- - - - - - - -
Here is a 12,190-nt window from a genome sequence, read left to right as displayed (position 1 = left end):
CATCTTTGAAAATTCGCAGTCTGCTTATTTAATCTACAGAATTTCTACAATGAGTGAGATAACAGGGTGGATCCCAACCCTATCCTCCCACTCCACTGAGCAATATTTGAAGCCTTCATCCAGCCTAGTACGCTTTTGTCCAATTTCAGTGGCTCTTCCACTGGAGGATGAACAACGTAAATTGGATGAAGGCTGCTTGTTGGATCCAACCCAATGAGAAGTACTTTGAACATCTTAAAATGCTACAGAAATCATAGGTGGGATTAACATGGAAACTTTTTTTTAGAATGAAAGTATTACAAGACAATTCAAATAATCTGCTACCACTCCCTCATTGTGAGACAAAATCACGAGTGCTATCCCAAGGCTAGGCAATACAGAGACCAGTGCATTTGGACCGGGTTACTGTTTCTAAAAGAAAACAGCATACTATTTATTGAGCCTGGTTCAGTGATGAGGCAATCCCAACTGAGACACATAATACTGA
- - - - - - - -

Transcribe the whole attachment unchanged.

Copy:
Here is a 12,190-nt window from a genome sequence, read left to right as displayed (position 1 = left end):
CATCTTTGAAAATTCGCAGTCTGCTTATTTAATCTACAGAATTTCTACAATGAGTGAGATAACAGGGTGGATCCCAACCCTATCCTCCCACTCCACTGAGCAATATTTGAAGCCTTCATCCAGCCTAGTACGCTTTTGTCCAATTTCAGTGGCTCTTCCACTGGAGGATGAACAACGTAAATTGGATGAAGGCTGCTTGTTGGATCCAACCCAATGAGAAGTACTTTGAACATCTTAAAATGCTACAGAAATCATAGGTGGGATTAACATGGAAACTTTTTTTTAGAATGAAAGTATTACAAGACAATTCAAATAATCTGCTACCACTCCCTCATTGTGAGACAAAATCACGAGTGCTATCCCAAGGCTAGGCAATACAGAGACCAGTGCATTTGGACCGGGTTACTGTTTCTAAAAGAAAACAGCATACTATTTATTGAGCCTGGTTCAGTGATGAGGCAATCCCAACTGAGACACATAATACTGA